Contracts: The danger hidden in your desk drawer

26 October 2017

On average Legal functions spend 65% of their time on contracts, and 68% forecast contract volumes will continue to increase. Yet after execution, they become a ticking time bomb hidden in a desk drawer.

 

It may give lawyers some pride to know that for all the poetry, philosophy and literature humanity has created, the first known form of writing was a contract.  In around 3300 BC The Sumerians started marking clay tablets to track ownership rights, business transactions, and government records.

In an era where business is confined by regulations and defined by intellectual property, contracts form the connective tissue that creates, captures and scales economic value.  Yet in almost 5000 years’ contracts have changed surprisingly little.

They are slow, complex, static, expensive and after they are executed they rarely see the light of day again.

As the image above shows, the majority of a Legal Resources is spent on briefing, drafting and negotiating the agreement.  Yet an agreement has next to no risk or value prior to the date of execution.

What happens next is anyone’s guess, and without any clear accountability a tremendous amount of value is lost, and risk accumulates.

The root cause of this confusion is obvious:

a) Legal functions naturally mimic the locus of their training grounds – law firms.  Law firms don’t manage contract lifecycles – so why should in-house teams?

b) Contracts fall between clear lines of functional accountability.  Lawyers understandably contend that it is the businesses contract, and they are not resourced to be able to manage execution.  The business, on the other hand, feels because Legal was involved they can abdicate responsibility.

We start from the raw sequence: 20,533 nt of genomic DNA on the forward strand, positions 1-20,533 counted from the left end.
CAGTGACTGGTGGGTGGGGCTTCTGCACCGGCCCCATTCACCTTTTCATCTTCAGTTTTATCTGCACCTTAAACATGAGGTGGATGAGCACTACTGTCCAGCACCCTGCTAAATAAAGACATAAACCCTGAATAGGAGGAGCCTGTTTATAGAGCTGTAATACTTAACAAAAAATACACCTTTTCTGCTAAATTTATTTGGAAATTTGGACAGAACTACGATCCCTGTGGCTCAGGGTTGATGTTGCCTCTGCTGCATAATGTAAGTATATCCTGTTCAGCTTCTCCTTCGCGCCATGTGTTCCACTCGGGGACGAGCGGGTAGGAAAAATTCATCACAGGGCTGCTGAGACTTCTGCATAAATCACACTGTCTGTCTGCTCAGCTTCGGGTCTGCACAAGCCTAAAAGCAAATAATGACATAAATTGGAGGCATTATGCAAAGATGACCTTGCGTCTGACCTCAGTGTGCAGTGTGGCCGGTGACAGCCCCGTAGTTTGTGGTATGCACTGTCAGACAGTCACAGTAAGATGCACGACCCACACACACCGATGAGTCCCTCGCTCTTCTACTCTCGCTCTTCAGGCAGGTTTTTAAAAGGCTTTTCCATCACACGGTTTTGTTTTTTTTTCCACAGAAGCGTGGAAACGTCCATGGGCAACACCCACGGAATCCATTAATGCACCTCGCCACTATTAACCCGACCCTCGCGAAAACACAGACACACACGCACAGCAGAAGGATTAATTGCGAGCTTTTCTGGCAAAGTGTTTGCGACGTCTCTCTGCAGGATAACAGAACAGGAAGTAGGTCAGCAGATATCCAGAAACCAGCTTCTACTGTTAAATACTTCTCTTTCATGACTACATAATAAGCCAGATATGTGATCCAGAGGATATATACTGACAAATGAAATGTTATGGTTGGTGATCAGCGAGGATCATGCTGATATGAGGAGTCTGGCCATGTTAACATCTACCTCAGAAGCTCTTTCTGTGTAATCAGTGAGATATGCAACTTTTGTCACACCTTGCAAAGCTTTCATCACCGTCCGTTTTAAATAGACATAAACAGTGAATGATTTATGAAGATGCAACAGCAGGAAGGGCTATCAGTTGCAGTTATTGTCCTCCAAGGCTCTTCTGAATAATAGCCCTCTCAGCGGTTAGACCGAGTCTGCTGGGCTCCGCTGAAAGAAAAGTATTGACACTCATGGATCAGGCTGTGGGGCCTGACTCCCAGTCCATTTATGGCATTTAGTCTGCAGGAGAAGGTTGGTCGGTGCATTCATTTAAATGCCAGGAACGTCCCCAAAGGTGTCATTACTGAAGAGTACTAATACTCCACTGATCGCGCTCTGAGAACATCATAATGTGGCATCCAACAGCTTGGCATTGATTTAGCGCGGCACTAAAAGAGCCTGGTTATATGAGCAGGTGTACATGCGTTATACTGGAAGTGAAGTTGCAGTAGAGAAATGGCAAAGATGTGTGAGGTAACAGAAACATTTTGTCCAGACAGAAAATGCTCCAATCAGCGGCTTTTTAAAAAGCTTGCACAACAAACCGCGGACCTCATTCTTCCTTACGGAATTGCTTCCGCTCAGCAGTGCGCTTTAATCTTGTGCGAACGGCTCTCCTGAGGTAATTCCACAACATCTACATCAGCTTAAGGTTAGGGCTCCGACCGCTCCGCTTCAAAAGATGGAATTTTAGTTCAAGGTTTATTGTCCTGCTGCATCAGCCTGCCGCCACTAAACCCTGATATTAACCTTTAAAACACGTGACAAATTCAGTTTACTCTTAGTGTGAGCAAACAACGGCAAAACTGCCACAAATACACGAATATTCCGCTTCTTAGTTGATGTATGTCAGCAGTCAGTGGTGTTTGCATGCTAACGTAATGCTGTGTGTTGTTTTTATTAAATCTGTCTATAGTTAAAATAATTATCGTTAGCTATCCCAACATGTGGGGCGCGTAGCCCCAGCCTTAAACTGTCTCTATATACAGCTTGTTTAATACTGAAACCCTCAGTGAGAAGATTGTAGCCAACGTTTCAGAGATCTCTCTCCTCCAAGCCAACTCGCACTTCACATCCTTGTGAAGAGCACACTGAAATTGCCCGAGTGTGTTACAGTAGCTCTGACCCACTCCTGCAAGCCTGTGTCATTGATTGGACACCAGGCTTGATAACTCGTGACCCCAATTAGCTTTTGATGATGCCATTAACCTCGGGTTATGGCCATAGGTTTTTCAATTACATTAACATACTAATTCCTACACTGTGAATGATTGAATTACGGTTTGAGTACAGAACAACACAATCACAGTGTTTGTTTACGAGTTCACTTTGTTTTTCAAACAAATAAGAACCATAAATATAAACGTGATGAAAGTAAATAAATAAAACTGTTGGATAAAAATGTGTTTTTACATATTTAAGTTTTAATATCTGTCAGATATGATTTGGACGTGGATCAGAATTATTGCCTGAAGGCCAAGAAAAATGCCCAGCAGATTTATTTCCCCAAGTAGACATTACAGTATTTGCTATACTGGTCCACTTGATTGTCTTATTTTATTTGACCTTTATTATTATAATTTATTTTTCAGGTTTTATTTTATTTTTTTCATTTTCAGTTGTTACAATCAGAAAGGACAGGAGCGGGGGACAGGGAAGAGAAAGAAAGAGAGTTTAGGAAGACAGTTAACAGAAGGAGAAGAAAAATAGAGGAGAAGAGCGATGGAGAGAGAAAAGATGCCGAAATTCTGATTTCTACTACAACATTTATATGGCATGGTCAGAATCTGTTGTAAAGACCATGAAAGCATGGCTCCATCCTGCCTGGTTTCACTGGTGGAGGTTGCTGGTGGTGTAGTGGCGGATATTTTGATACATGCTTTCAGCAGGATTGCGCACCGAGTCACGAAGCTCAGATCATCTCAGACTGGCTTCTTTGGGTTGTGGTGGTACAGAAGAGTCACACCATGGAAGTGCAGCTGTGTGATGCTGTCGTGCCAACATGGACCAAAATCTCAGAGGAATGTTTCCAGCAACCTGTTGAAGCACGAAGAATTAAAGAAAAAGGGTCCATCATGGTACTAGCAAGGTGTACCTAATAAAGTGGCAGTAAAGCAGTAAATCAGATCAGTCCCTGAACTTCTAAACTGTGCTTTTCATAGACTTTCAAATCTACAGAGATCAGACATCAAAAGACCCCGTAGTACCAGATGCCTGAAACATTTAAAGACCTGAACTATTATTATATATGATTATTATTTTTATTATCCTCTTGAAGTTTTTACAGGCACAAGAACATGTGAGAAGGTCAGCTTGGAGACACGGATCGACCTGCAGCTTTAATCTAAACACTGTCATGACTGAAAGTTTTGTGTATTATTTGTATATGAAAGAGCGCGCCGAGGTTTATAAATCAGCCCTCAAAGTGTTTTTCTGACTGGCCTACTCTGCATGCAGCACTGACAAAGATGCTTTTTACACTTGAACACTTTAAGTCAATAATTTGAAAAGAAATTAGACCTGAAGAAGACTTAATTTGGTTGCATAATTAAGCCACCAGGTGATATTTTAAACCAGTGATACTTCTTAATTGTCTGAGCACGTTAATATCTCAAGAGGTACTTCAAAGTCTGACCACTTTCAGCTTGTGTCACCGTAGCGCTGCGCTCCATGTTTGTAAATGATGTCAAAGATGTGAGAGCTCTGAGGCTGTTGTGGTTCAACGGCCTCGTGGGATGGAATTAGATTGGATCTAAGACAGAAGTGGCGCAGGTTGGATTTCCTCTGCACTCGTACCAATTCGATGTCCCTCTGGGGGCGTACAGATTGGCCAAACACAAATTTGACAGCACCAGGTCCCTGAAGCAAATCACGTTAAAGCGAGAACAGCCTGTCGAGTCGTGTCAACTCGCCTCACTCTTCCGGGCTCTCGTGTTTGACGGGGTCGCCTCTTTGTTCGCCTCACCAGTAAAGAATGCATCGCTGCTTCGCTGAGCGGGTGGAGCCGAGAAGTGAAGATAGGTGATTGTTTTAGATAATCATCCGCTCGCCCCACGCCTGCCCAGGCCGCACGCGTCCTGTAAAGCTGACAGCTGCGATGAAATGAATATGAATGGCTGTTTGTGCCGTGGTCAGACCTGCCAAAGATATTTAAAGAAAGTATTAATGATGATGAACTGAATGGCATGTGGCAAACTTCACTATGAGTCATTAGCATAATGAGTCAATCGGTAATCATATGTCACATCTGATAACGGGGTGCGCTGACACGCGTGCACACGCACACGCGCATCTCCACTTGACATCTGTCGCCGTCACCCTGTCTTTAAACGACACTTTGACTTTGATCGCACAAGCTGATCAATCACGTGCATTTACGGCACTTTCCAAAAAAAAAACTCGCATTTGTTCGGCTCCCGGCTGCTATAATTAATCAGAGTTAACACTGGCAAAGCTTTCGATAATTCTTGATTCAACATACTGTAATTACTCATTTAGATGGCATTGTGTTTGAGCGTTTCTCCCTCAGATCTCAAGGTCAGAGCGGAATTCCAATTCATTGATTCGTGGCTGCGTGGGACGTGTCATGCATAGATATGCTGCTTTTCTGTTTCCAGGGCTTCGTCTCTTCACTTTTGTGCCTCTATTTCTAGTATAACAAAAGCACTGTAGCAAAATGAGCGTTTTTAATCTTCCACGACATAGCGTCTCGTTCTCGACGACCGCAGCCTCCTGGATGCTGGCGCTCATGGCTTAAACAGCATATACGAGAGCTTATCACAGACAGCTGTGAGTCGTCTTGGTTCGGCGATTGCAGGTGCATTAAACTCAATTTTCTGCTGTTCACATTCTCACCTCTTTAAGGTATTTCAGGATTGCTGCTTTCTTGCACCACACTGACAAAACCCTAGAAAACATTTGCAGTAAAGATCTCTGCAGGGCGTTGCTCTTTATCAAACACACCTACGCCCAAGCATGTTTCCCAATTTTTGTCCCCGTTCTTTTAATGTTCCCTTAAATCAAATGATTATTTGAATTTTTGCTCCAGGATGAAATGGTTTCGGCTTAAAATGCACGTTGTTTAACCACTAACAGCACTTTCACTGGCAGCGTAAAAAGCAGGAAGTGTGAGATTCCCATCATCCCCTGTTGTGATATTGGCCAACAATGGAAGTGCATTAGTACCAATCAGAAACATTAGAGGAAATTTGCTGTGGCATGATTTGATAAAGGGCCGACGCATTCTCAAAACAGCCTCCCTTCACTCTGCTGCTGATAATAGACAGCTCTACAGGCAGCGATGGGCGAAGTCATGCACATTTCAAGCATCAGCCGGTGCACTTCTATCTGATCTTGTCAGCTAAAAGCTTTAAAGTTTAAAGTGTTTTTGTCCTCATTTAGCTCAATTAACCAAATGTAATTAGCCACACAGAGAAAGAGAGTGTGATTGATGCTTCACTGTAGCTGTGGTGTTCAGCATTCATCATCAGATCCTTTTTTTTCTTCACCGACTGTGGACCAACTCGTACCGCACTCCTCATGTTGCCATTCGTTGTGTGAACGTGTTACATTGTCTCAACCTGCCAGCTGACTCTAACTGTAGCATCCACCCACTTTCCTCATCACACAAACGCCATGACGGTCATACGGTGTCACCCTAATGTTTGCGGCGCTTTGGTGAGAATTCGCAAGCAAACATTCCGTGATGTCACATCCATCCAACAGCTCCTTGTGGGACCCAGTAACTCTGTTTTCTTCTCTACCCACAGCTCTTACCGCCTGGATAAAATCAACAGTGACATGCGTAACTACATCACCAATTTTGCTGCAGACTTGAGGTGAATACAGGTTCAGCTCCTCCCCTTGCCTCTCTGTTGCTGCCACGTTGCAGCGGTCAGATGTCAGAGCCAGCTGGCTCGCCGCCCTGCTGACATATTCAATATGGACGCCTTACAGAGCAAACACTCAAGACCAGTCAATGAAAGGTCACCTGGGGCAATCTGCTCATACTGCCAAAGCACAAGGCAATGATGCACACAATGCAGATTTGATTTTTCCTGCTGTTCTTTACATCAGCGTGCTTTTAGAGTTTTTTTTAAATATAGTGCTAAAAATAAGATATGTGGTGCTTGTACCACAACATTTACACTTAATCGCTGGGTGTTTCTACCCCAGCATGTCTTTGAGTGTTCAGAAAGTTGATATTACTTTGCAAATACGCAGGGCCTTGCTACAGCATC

It could be argued that contracts are the most valuable information asset in the enterprise.  Yet they get scattered in desk drawers, filing cabinets, disparate systems, emails archives and hard drives.

In an ideal world, there would be no debate.  Business contract, business responsibility.  However, in the cut and thrust of reality, risks can only be managed when there is both clear accountability and clear competency.  In many businesses, there are neither.

We would argue the only function equipped to be accountable is Legal.

Why?

Let’s look at first principles.  Contracts are an asset of the company.  Every function manages assets (e.g. computers, buildings, capital) for the company, and other functions use them to create value.  The accountable function is responsible for the management of that asset and has a ‘System of Record’ (e.g. ERP, CRM, HROS) to manage that asset at scale.

Could you imagine if Finance couldn’t track Assets?  If HR couldn’t track employees, or Sales had no customer data?

As one progressive GC said to us ‘you are responsible to extract value out of a company’s laptop, but the IT function manages the risks and performance of that device across its lifecycle – contracts are no different’.

Sounds hard? 

It doesn’t have to be.  Risk management is about transferring information from the ‘risk-informed’ (Legal) to the ‘risk empowered’ (the business).  It’s a simple information transfer game that platforms like Legal Gateway can automate through alerts, storage, search, dashboards, and reporting.

Still in doubt? 

Answer this question honestly.  Within an hour can you access any contract in your business?

If your answer is not an emphatic ‘YES’, you have a big problem.  You are putting 65% of your function’s value (along with unlimited shareholder value) at risk.  It’s probably time to get a Legal Operating System.

 

Andrew Mellett is the CEO of Plexus.

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